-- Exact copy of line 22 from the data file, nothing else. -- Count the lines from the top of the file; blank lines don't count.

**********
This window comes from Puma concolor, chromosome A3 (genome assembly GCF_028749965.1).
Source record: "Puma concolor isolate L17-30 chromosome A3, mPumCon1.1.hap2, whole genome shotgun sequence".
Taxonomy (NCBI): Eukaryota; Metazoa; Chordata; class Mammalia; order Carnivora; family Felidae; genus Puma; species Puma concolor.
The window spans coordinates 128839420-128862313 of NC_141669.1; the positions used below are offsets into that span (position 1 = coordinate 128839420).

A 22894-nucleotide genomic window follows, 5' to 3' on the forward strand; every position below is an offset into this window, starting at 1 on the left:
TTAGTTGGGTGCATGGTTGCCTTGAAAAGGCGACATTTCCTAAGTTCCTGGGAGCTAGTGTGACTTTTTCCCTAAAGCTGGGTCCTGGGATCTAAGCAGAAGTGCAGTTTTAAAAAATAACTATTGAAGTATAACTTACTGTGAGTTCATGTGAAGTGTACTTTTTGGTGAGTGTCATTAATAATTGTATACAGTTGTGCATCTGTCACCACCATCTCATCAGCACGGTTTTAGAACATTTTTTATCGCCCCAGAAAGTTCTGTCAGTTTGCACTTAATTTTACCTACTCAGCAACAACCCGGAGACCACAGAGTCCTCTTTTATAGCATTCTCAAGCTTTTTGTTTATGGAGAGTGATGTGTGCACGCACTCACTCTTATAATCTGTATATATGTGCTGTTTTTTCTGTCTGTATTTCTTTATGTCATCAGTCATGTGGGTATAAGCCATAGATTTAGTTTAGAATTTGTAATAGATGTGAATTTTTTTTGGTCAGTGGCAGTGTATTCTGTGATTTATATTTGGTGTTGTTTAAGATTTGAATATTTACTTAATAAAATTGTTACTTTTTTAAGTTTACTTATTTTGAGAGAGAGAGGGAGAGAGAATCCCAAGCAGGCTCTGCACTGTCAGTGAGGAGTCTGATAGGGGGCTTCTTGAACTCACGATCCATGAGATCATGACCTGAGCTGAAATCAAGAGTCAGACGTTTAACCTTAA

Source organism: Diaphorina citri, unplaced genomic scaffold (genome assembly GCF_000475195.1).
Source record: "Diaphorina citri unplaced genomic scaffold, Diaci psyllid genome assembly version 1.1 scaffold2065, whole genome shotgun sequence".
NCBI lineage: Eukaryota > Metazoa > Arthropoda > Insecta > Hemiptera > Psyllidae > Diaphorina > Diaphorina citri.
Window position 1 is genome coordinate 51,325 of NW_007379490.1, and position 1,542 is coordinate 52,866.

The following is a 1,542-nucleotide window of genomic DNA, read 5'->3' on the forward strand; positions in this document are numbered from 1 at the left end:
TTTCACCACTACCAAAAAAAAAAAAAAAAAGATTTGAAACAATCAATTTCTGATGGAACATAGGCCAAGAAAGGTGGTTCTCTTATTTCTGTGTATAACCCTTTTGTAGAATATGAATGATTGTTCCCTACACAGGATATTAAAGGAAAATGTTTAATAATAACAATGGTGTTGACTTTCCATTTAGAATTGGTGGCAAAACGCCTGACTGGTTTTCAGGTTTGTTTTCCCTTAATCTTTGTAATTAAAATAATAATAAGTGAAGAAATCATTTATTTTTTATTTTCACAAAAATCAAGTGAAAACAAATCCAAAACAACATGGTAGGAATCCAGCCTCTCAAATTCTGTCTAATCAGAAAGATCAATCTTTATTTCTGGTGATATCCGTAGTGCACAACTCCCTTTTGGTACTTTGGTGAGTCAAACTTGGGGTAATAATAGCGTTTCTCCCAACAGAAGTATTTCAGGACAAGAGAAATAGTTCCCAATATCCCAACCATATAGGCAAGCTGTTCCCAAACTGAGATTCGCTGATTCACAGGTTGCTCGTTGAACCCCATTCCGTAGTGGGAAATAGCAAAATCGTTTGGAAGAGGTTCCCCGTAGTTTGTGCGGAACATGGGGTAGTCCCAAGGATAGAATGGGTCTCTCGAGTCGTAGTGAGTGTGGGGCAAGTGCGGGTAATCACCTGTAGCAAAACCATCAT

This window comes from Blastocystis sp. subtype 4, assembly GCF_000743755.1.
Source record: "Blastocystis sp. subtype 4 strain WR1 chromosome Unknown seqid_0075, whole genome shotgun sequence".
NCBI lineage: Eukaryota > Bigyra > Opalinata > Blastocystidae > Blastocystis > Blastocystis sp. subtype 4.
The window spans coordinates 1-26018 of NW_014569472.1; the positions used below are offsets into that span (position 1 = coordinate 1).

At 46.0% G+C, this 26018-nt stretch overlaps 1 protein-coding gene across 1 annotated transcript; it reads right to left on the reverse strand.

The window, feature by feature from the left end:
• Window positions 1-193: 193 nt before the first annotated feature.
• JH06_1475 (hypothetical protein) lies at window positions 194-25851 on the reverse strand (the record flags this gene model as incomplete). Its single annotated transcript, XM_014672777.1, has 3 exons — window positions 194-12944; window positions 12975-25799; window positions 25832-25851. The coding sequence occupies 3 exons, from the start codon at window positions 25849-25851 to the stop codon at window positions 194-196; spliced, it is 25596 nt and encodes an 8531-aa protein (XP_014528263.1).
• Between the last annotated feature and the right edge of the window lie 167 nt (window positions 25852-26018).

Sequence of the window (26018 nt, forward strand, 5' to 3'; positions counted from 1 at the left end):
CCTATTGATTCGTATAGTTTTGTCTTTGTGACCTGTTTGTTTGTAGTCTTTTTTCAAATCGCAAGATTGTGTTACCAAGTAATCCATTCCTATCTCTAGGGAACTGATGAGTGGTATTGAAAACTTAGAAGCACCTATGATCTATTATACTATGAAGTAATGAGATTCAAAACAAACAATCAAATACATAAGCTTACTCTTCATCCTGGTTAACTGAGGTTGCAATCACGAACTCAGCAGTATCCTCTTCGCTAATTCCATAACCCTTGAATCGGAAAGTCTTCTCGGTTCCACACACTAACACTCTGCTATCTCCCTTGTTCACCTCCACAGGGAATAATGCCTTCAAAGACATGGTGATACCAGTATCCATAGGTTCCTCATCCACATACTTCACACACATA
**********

Sequence of the window (26018 nt, forward strand, 5' to 3'; positions counted from 1 at the left end):